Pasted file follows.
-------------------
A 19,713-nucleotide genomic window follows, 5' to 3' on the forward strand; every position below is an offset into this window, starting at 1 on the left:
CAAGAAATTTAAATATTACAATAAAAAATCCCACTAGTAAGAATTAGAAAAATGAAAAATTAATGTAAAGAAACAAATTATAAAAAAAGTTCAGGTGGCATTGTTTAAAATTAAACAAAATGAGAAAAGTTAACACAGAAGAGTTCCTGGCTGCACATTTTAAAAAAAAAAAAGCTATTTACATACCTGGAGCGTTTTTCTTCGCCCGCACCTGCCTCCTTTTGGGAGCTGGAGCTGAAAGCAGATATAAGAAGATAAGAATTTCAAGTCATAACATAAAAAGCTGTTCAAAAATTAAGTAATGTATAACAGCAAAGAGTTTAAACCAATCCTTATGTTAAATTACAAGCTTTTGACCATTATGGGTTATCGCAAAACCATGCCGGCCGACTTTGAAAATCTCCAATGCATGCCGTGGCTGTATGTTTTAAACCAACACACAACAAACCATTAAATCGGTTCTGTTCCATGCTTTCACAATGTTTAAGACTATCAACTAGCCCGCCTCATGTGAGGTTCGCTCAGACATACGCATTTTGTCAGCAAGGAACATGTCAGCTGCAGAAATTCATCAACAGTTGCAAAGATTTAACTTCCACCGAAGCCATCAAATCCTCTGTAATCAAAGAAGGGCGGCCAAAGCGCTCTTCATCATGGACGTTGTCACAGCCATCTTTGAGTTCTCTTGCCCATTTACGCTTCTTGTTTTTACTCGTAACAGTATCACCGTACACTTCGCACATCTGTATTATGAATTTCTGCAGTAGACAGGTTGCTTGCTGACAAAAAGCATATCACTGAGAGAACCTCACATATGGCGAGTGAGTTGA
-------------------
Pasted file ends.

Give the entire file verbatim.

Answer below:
A 19,713-nucleotide genomic window follows, 5' to 3' on the forward strand; every position below is an offset into this window, starting at 1 on the left:
CAAGAAATTTAAATATTACAATAAAAAATCCCACTAGTAAGAATTAGAAAAATGAAAAATTAATGTAAAGAAACAAATTATAAAAAAAGTTCAGGTGGCATTGTTTAAAATTAAACAAAATGAGAAAAGTTAACACAGAAGAGTTCCTGGCTGCACATTTTAAAAAAAAAAAAGCTATTTACATACCTGGAGCGTTTTTCTTCGCCCGCACCTGCCTCCTTTTGGGAGCTGGAGCTGAAAGCAGATATAAGAAGATAAGAATTTCAAGTCATAACATAAAAAGCTGTTCAAAAATTAAGTAATGTATAACAGCAAAGAGTTTAAACCAATCCTTATGTTAAATTACAAGCTTTTGACCATTATGGGTTATCGCAAAACCATGCCGGCCGACTTTGAAAATCTCCAATGCATGCCGTGGCTGTATGTTTTAAACCAACACACAACAAACCATTAAATCGGTTCTGTTCCATGCTTTCACAATGTTTAAGACTATCAACTAGCCCGCCTCATGTGAGGTTCGCTCAGACATACGCATTTTGTCAGCAAGGAACATGTCAGCTGCAGAAATTCATCAACAGTTGCAAAGATTTAACTTCCACCGAAGCCATCAAATCCTCTGTAATCAAAGAAGGGCGGCCAAAGCGCTCTTCATCATGGACGTTGTCACAGCCATCTTTGAGTTCTCTTGCCCATTTACGCTTCTTGTTTTTACTCGTAACAGTATCACCGTACACTTCGCACATCTGTATTATGAATTTCTGCAGTAGACAGGTTGCTTGCTGACAAAAAGCATATCACTGAGAGAACCTCACATATGGCGAGTGAGTTGA